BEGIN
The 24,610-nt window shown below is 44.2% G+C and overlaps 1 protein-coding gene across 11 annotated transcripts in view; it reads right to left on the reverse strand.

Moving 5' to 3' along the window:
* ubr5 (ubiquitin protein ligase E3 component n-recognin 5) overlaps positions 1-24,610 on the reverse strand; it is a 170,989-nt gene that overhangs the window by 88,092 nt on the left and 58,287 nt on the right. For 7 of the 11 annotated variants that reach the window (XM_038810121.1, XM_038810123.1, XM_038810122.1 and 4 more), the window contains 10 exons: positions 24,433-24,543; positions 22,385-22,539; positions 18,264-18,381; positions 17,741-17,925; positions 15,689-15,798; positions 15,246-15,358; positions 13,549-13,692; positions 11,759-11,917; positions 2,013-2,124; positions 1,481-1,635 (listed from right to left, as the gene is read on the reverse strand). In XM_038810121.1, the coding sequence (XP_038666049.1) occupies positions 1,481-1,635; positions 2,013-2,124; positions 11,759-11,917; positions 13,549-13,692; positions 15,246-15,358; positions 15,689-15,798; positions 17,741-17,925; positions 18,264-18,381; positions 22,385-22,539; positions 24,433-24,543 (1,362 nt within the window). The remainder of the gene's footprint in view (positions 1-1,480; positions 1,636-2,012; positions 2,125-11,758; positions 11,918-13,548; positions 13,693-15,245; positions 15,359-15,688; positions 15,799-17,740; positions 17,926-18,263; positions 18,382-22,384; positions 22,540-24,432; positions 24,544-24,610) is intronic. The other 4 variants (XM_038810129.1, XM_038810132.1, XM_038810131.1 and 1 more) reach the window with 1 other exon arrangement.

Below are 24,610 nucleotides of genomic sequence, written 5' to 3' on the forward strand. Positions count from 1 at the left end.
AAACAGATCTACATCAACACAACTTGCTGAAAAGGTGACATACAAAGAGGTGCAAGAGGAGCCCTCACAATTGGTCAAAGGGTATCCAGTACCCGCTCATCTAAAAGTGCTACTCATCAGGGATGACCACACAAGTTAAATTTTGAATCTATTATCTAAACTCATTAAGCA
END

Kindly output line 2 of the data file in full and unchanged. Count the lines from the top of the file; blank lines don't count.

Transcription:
Moving 5' to 3' along the window: